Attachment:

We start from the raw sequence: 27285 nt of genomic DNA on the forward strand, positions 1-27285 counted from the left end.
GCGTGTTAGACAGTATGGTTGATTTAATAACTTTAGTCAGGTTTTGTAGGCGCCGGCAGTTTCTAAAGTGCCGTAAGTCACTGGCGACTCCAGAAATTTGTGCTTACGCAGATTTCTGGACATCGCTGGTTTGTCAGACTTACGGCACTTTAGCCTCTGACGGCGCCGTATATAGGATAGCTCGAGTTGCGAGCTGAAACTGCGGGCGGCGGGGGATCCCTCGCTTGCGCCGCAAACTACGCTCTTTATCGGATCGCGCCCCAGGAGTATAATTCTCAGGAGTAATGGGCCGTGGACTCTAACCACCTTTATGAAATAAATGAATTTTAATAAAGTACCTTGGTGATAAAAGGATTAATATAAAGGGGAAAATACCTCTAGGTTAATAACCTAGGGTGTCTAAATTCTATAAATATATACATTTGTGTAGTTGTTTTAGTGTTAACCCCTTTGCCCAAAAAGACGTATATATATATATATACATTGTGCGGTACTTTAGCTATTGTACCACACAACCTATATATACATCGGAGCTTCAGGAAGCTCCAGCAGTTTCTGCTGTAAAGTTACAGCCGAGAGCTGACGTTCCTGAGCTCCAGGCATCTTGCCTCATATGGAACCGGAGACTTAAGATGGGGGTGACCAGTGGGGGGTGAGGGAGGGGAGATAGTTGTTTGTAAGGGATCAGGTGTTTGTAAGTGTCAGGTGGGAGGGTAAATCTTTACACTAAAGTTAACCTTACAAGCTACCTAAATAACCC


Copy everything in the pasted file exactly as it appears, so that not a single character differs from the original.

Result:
We start from the raw sequence: 27285 nt of genomic DNA on the forward strand, positions 1-27285 counted from the left end.
GCGTGTTAGACAGTATGGTTGATTTAATAACTTTAGTCAGGTTTTGTAGGCGCCGGCAGTTTCTAAAGTGCCGTAAGTCACTGGCGACTCCAGAAATTTGTGCTTACGCAGATTTCTGGACATCGCTGGTTTGTCAGACTTACGGCACTTTAGCCTCTGACGGCGCCGTATATAGGATAGCTCGAGTTGCGAGCTGAAACTGCGGGCGGCGGGGGATCCCTCGCTTGCGCCGCAAACTACGCTCTTTATCGGATCGCGCCCCAGGAGTATAATTCTCAGGAGTAATGGGCCGTGGACTCTAACCACCTTTATGAAATAAATGAATTTTAATAAAGTACCTTGGTGATAAAAGGATTAATATAAAGGGGAAAATACCTCTAGGTTAATAACCTAGGGTGTCTAAATTCTATAAATATATACATTTGTGTAGTTGTTTTAGTGTTAACCCCTTTGCCCAAAAAGACGTATATATATATATATACATTGTGCGGTACTTTAGCTATTGTACCACACAACCTATATATACATCGGAGCTTCAGGAAGCTCCAGCAGTTTCTGCTGTAAAGTTACAGCCGAGAGCTGACGTTCCTGAGCTCCAGGCATCTTGCCTCATATGGAACCGGAGACTTAAGATGGGGGTGACCAGTGGGGGGTGAGGGAGGGGAGATAGTTGTTTGTAAGGGATCAGGTGTTTGTAAGTGTCAGGTGGGAGGGTAAATCTTTACACTAAAGTTAACCTTACAAGCTACCTAAATAACCC